Charles Esten Announces Faith-Inspired Single “A Little Right Now”

“Everybody, in all walks of life, finds themselves at a point in time when they’re not feeling the faith they used to feel, whether it’s a faith in a greater power, in God, faith in their own abilities, or faith in things working out,” says singer-songwriter Charles Esten, calling American Songwriter from his Nashville home. “There are things that are out of your hands, and that’s where faith comes in—but sometimes, you’re just not feeling it.”

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With that meaningful theme in mind, Esten co-wrote “A Little Right Now” with Jacob Lyda and Brian Maher. Set for release on April 28, this single is drawn from his debut album (title TBA), which he plans to put out later this year.

He likens the collaborative songwriting process to a quilting bee, where all the contributors “show up with a collection of patches that they’ve collected over time—‘Here’s an interesting piece of fabric.’ And from that, as a group, they create this one thing, this blanket.”

“A Little Right Now” features a distinctive double drop D tuning, for which both E strings on the guitar are lowered to D. Esten became enamored with this tuning after taking on the role of inveterate musician Deacon Claybourne on the hit television series Nashville, which ran from 2012-2018.

“A handful of the first songs that I played [on Nashville] were in the double drop D tuning, and a lot of that had to do with my friend Colin Linden, who played the guitar parts for Deacon in the studio, and he would teach me how to play what he played,” Esten says.

He quickly recognized the unique shading that this tuning could give to his own songs. “A D major chord is super happy, very positive; it just rings with possibility and happiness. A D minor chord can sound very dark, very somber, or really sad. The great thing about double drop D is it gets rid of that third, so you don’t have to make that binary choice between the happy major and the deeply sad minor. You can put on it what you will. In the end, it was perfect for a lot of the Deacon songs – and it was perfect for this song, too.”

Esten has long divided his time between music and acting and says both sides of his career have definitely informed each other for the better. He first found success in the early ’90s when he portrayed Buddy Holly in a London theatrical production for two years. From there, he appeared on the television show Whose Line Is It Anyway, where he was assigned to imitate artists such as Sting or Bruce Springsteen. He credits his time in a cover band while he attended the College of William and Mary in Virginia for helping him learn to effectively emulate other artists.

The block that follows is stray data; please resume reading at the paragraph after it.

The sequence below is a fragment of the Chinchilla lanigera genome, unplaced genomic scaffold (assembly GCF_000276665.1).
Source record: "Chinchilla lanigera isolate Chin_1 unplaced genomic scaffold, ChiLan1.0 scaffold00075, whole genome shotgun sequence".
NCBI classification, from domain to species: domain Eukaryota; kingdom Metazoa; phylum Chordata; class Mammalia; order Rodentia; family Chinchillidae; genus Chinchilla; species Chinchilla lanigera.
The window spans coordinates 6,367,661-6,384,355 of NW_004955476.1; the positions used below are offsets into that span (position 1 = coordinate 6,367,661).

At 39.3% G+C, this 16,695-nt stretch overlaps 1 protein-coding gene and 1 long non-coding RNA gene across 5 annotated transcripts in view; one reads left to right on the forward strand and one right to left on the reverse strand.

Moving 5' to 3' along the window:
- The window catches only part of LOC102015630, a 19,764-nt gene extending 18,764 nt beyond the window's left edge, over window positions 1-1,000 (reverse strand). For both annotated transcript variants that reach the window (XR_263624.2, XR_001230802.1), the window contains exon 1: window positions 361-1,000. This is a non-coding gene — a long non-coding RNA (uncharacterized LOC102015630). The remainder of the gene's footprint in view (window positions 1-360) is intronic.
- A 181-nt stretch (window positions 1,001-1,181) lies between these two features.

One downside of this type of work, however, was that it left Esten unsure of his own musical identity, but he again credits his work on Nashville for motivating him to shape his own sound. “Here I am in Music City. I’m on a TV show, so Lord knows how long that will stay on the air, so I’d better make the most of this while I can,” he says. “So I said, ‘I’m going to commit right now to putting out a brand new single every Friday for as long as I can do it.’ Fifty-four Fridays later, I stopped. That was called my “Every Single Friday” project.”

That run of singles, in 2016 and 2017, resulted in a deal with a publisher, who then set him up with producer Marshall Altman. With the right team in place, “Finally, I think for the first time, I started to hear this through line of what this first album might be,” Esten says. 

That through line, he adds, “is not completely focused down to one thing, but it’s more that life can get very, very hard. Harder than you ever imagined. And you can feel lonelier than you ever imagined you would. You can lose all your faith. But if you can hang in there, even when love goes away, you can find it again. Even when light goes away, it can return. Even when you don’t think you’ll ever be happy again, your greatest happiness can still be to come. It’s a grouping of songs that show that journey.”

His other recent single, the power ballad “One Good Move” (which came out in March), shows how Esten’s own personal journey inspired his songwriting. The song came together at a writing retreat, where he was matched up with young songwriters Elise Hayes, Zarni DeVette, and Sam Backoff— none of whom he’d met before.

“I said, ‘I’m very lucky that when I was your age, every phone wasn’t a video camera,’” Esten recalls of their initial getting-to-know-you conversation. He also told them, “I wasn’t the brightest young guy. I made a lot of bad decisions—except for one thing: my wife and I just celebrated our 30th anniversary; she was really my one good move back then. It was such a good decision made by such a bad decision maker at the time.” His co-writers immediately recognized that this would make an excellent song topic, and “One Good Move” came together quickly.

As he anticipates his full album release later this year, Esten takes a moment to appreciate how far he’s already come in his career. In particular, he’s proud of his numerous performances at Nashville’s legendary Grand Ole Opry. “I didn’t even know that was possible, let alone do it as many times as I have—158, I believe, for my next one,” he says. “I get so surprised so often by these things that were never even in my wildest dreams.”

Pre-Order “A Little Right Now,” HERE.

Photo by Jami-lyn Fehr / Sweetalk PR

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